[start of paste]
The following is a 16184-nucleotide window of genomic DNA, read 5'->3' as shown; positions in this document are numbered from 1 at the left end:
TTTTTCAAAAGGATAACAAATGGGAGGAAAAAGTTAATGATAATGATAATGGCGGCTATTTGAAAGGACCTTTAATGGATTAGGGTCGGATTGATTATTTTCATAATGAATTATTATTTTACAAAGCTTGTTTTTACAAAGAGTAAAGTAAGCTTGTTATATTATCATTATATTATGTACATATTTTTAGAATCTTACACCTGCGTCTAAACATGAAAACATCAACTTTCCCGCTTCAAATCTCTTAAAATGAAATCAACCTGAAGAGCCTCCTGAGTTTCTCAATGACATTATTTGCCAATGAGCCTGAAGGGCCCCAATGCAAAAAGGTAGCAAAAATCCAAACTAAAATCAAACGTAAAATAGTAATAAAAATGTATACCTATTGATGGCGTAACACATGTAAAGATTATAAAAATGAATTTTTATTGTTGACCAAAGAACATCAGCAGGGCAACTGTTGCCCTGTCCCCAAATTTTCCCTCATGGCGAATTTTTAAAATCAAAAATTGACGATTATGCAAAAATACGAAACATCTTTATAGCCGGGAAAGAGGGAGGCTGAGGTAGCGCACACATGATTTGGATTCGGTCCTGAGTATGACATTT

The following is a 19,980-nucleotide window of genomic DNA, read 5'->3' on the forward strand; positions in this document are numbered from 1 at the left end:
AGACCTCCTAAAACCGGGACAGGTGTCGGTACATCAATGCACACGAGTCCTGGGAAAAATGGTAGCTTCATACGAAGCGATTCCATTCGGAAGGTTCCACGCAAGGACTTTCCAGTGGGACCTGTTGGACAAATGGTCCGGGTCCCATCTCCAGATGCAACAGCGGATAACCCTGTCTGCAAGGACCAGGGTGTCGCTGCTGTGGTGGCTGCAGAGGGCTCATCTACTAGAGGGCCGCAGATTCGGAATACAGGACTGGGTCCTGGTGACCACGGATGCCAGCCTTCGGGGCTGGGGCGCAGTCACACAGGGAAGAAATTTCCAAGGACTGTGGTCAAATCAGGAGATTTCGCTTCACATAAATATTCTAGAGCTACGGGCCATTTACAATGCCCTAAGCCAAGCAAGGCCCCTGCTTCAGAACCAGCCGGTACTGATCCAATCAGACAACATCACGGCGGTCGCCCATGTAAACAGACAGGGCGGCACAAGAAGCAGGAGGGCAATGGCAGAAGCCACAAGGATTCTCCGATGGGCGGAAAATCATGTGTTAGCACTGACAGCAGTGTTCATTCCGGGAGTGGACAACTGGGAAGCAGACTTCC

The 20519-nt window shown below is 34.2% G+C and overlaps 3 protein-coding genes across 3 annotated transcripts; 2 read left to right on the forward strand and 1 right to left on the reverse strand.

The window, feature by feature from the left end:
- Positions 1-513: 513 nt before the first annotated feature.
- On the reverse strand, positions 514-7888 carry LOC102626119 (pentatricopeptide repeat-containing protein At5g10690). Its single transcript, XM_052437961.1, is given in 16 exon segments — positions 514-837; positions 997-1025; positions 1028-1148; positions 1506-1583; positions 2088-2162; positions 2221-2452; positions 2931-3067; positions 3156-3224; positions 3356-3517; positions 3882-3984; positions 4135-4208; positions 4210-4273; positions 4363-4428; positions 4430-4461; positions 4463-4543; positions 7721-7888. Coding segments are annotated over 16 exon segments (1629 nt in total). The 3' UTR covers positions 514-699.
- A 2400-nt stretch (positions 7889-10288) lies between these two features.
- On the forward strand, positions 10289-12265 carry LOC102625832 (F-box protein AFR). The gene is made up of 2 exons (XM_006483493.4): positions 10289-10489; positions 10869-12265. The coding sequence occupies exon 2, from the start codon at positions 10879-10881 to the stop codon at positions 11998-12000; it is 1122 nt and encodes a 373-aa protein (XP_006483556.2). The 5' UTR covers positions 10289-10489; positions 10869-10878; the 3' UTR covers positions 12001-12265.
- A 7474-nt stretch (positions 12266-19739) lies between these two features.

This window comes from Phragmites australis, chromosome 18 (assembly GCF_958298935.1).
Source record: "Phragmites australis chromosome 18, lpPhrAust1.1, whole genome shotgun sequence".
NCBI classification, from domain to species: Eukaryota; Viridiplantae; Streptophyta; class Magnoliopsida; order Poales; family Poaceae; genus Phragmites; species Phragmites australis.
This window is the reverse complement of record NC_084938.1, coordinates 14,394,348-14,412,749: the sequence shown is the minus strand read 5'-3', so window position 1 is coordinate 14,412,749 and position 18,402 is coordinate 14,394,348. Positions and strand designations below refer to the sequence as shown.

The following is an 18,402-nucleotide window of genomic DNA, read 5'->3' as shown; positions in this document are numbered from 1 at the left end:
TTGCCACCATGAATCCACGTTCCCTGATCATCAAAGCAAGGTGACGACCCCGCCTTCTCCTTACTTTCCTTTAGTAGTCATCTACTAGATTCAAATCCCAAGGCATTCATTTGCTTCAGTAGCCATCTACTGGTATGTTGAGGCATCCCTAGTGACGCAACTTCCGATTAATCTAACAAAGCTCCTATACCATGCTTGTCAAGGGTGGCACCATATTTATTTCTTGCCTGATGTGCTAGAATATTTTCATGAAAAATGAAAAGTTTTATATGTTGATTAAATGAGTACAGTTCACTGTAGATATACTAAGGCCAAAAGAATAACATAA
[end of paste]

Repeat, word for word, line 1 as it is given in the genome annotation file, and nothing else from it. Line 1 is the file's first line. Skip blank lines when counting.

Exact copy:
The following is a 16184-nucleotide window of genomic DNA, read 5'->3' as shown; positions in this document are numbered from 1 at the left end: